Arts and Entertainment
'New Tricks' star Dennis Waterman is departing from the show after he completes filming on two more episodes
tvOnly remaining original cast-member to leave long-running series
Life and Style
Couples have been having sex less in 2014, according to a new survey
Holly's review of Peterborough's Pizza Express quickly went viral on social media
Arts and Entertainment
musicBiographer Hunter Davies has collected nearly a hundred original manuscripts
A long jumper competes in the 80-to-84-year-old age division at the 2007 World Masters Championships
Life and Style
Walking tall: unlike some, Donatella Versace showed a strong and vibrant collection
fashionAlexander Fury on the staid Italian clothing industry
Arts and Entertainment
Gregory Porter learnt about his father’s voice at his funeral
Arts and Entertainment
tvHighs and lows of the cast's careers since 2004
Life and Style
Children at the Leytonstone branch of the Homeless Children's Aid and Adoption Society tuck into their harvest festival gifts, in October 1936
food + drinkThe harvest festival is back, but forget cans of tuna and packets of instant mash
Lewis Hamilton will start the Singapore Grand Prix from pole, with Nico Rosberg second and Daniel Ricciardo third
F1... for floodlit Singapore Grand Prix
Latest stories from i100
Have you tried new the Independent Digital Edition apps?
Independent Dating

By clicking 'Search' you
are agreeing to our
Terms of Use.

iJobs Job Widget
iJobs General

Volunteer Trustee opportunities now available at The Society for Experimental Biology

Unpaid Voluntary Position : Reach Volunteering: Volunteer your expertise as Tr...

Early Years Educator

£68 - £73 per day + Competitive rates of pay based on experience: Randstad Edu...

Nursery Nurse

£69 - £73 per day + Competitive London rates of pay: Randstad Education Group:...

Primary KS1 NQTs required in Lambeth

£117 - £157 per day + Competitive London rates: Randstad Education Group: * Pr...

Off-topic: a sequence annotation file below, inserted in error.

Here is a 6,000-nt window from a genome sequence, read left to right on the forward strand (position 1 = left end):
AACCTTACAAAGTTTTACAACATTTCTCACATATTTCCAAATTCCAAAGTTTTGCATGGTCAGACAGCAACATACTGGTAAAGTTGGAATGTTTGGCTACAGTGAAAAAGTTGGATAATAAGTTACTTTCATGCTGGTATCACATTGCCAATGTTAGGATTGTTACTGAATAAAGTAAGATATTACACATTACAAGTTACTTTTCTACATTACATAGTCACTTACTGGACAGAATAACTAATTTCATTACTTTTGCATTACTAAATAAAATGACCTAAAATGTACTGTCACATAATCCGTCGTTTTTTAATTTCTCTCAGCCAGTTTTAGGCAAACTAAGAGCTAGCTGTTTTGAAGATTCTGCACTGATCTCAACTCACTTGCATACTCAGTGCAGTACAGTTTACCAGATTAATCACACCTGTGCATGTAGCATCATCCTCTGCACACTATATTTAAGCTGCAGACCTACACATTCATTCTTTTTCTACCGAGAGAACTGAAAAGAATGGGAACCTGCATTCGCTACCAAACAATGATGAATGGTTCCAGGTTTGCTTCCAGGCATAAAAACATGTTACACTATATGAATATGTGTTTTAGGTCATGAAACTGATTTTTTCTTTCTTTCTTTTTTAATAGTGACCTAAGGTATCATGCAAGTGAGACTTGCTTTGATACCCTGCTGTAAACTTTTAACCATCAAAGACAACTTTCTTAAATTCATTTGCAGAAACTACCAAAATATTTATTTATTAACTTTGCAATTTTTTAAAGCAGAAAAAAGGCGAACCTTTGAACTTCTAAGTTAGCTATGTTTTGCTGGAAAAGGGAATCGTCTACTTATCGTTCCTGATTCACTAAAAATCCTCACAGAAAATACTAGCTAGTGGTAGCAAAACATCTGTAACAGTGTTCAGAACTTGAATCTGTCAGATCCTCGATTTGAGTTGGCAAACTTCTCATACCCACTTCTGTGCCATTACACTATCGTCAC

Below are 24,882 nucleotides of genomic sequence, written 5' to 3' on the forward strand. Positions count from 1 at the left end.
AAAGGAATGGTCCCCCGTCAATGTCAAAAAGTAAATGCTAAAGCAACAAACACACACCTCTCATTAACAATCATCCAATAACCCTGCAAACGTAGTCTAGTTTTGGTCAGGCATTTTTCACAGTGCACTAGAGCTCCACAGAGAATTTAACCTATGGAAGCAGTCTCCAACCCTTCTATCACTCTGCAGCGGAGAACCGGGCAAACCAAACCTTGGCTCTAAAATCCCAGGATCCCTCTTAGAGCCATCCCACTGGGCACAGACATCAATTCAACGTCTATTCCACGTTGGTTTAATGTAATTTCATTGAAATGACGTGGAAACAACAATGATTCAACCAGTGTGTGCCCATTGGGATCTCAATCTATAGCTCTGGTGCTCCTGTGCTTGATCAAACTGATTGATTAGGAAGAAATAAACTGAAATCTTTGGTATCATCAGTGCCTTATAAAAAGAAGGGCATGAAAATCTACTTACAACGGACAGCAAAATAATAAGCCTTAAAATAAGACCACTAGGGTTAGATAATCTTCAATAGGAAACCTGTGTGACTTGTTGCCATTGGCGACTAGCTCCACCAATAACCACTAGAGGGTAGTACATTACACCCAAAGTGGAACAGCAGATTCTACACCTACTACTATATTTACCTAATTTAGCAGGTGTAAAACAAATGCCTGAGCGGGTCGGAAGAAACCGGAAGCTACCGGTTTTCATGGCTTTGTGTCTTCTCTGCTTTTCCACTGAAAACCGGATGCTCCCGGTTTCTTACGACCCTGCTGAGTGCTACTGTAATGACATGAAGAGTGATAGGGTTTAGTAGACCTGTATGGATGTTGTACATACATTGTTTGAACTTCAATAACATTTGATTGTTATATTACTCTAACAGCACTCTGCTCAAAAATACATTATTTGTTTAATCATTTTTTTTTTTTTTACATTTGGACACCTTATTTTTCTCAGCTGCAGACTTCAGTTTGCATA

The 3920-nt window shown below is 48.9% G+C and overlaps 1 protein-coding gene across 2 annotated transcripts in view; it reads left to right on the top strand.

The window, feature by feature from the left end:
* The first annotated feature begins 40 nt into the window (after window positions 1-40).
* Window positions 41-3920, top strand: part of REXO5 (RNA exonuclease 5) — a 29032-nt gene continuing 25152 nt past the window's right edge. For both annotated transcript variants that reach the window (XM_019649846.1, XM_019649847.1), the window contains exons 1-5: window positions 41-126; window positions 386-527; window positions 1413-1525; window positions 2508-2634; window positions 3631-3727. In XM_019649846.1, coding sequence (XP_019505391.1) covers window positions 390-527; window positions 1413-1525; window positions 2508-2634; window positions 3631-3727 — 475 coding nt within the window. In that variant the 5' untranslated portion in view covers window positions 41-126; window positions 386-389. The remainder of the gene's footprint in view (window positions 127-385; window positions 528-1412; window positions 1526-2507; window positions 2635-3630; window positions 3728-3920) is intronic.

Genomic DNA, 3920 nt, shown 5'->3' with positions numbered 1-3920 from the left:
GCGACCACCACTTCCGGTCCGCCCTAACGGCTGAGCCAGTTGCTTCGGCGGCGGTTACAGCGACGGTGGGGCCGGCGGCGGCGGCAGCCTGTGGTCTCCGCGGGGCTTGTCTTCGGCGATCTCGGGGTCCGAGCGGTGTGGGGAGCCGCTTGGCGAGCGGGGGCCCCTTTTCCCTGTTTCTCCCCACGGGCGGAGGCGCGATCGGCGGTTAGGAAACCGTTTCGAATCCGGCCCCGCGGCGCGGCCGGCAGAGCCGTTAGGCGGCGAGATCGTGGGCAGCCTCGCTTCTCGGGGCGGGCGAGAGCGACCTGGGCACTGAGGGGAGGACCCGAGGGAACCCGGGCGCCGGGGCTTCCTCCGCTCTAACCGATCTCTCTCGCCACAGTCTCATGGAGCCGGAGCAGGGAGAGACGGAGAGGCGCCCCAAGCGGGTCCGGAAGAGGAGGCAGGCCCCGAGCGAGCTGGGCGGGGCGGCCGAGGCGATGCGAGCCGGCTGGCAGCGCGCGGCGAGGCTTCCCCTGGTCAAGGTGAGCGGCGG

Day In a Page

Scottish referendum: The Yes vote was the love that dared speak its name, but it was not to be

Despite the result, this is the end of the status quo

Boyd Tonkin on the fall-out from the Scottish referendum
Manolo Blahnik: The high priest of heels talks flats, Englishness, and why he loves Mary Beard

Manolo Blahnik: Flats, Englishness, and Mary Beard

The shoe designer who has been dubbed 'the patron saint of the stiletto'
The Beatles biographer reveals exclusive original manuscripts of some of the best pop songs ever written

Scrambled eggs and LSD

Behind The Beatles' lyrics - thanks to Hunter Davis's original manuscript copies
'Normcore' fashion: Blending in is the new standing out in latest catwalk non-trend

'Normcore': Blending in is the new standing out

Just when fashion was in grave danger of running out of trends, it only went and invented the non-trend. Rebecca Gonsalves investigates
Dance’s new leading ladies fight back: How female vocalists are now writing their own hits

New leading ladies of dance fight back

How female vocalists are now writing their own hits
Mystery of the Ground Zero wedding photo

A shot in the dark

Mystery of the wedding photo from Ground Zero
His life, the universe and everything

His life, the universe and everything

New biography sheds light on comic genius of Douglas Adams
Save us from small screen superheroes

Save us from small screen superheroes

Shows like Agents of S.H.I.E.L.D are little more than marketing tools
Reach for the skies

Reach for the skies

From pools to football pitches, rooftop living is looking up
These are the 12 best hotel spas in the UK

12 best hotel spas in the UK

Some hotels go all out on facilities; others stand out for the sheer quality of treatments
These Iranian-controlled Shia militias used to specialise in killing American soldiers. Now they are fighting Isis, backed up by US airstrikes

Widespread fear of Isis is producing strange bedfellows

Iranian-controlled Shia militias that used to kill American soldiers are now fighting Isis, helped by US airstrikes
Topshop goes part Athena poster, part last spring Prada

Topshop goes part Athena poster, part last spring Prada

Shoppers don't come to Topshop for the unique
How to make a Lego masterpiece

How to make a Lego masterpiece

Toy breaks out of the nursery and heads for the gallery
Meet the ‘Endies’ – city dwellers who are too poor to have fun

Meet the ‘Endies’ – city dwellers who are too poor to have fun

Urbanites are cursed with an acronym pointing to Employed but No Disposable Income or Savings
Paisley’s decision to make peace with IRA enemies might remind the Arabs of Sadat

Ian Paisley’s decision to make peace with his IRA enemies

His Save Ulster from Sodomy campaign would surely have been supported by many a Sunni imam